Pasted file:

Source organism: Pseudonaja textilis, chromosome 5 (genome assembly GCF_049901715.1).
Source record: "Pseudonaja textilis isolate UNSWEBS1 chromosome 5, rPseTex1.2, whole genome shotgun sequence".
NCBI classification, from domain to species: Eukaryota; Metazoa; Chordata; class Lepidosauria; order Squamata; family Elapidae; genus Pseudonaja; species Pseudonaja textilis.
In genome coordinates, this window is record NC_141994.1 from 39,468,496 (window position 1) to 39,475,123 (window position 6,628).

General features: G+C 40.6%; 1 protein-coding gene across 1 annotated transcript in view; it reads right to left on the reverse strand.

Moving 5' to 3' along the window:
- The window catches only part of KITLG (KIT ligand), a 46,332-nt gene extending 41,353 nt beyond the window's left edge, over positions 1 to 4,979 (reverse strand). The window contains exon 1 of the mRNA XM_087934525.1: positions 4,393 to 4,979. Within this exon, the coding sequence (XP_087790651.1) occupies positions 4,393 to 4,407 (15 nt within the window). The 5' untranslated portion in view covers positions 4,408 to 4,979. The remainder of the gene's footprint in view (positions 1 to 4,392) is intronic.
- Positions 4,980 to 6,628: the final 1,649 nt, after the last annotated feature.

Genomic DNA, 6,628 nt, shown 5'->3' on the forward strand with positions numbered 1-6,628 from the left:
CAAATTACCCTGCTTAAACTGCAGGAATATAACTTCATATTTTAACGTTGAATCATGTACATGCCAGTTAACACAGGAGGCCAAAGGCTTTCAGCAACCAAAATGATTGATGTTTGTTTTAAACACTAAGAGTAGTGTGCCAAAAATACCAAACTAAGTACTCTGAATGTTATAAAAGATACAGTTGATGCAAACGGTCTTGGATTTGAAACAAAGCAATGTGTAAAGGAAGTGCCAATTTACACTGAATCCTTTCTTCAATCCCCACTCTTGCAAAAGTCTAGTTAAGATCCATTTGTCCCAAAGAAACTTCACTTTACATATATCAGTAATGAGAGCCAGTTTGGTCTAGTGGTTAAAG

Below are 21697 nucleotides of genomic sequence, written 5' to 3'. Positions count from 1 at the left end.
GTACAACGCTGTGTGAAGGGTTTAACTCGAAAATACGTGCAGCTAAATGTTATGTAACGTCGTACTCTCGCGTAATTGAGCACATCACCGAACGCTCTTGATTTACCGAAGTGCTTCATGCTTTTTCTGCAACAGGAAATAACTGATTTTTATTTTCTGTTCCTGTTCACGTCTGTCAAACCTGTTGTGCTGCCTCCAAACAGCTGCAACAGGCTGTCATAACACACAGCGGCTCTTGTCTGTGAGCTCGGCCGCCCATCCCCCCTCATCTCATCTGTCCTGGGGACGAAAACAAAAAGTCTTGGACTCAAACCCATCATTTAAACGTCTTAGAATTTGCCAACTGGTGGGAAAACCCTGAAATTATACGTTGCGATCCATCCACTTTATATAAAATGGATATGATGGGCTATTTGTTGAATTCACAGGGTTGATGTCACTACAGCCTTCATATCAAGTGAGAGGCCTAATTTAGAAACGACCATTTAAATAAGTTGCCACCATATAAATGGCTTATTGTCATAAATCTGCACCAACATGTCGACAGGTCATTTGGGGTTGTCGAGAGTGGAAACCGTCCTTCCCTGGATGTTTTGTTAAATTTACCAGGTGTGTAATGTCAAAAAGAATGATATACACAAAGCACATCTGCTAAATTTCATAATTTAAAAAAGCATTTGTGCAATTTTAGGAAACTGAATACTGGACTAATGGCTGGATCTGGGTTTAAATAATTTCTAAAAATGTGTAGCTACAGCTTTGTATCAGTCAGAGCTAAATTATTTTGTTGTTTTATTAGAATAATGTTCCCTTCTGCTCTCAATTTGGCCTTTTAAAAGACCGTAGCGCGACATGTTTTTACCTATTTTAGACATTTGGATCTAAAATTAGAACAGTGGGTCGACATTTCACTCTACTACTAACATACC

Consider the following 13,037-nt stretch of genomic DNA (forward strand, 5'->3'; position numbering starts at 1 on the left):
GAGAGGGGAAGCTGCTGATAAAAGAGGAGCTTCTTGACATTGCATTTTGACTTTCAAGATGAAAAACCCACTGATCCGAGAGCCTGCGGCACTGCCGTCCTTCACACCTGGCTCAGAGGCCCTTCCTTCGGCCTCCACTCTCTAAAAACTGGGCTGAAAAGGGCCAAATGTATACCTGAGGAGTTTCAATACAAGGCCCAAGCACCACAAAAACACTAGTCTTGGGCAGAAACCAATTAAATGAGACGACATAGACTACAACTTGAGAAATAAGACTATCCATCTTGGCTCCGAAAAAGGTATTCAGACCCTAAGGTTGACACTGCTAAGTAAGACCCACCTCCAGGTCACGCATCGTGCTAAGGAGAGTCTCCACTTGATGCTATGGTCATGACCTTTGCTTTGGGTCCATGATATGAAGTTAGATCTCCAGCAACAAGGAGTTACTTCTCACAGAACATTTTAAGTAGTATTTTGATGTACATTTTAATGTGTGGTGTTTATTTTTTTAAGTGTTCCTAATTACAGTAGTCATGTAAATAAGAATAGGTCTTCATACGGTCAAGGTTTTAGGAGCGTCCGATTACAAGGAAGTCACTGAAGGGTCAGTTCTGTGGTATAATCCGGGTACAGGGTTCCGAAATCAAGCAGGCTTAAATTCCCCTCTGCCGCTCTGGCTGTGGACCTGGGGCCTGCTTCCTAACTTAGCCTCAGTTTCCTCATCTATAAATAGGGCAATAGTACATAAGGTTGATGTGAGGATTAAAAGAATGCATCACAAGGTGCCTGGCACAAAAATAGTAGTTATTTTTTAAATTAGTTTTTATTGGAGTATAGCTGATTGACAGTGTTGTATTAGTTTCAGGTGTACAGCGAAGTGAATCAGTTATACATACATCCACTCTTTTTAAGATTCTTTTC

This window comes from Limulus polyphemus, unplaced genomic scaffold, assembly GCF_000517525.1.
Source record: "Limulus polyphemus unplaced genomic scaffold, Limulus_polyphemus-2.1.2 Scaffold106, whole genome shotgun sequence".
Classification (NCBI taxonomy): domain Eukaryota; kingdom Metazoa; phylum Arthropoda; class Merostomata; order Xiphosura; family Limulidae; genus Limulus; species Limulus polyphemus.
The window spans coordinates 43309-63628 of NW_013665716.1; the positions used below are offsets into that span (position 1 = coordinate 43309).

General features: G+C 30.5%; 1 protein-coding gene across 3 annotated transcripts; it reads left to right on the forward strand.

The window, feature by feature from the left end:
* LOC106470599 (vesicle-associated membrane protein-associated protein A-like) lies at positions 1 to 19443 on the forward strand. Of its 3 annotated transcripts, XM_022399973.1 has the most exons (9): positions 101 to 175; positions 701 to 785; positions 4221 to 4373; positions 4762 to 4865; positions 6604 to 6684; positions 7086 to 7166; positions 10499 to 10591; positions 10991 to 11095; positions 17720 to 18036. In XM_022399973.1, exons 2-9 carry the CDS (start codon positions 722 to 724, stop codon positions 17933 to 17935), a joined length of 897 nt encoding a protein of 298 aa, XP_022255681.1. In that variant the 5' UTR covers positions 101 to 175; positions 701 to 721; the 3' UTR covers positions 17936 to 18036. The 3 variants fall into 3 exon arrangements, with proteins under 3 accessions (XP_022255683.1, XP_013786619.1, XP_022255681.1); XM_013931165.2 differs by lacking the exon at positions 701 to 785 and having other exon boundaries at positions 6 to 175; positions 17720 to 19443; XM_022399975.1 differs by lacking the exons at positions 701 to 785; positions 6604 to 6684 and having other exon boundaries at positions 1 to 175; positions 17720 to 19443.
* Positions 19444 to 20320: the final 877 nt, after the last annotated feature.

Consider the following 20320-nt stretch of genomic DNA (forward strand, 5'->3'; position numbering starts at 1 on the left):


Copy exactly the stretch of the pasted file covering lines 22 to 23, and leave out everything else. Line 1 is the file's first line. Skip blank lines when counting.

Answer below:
* Positions 19444 to 20320: the final 877 nt, after the last annotated feature.

Consider the following 20320-nt stretch of genomic DNA (forward strand, 5'->3'; position numbering starts at 1 on the left):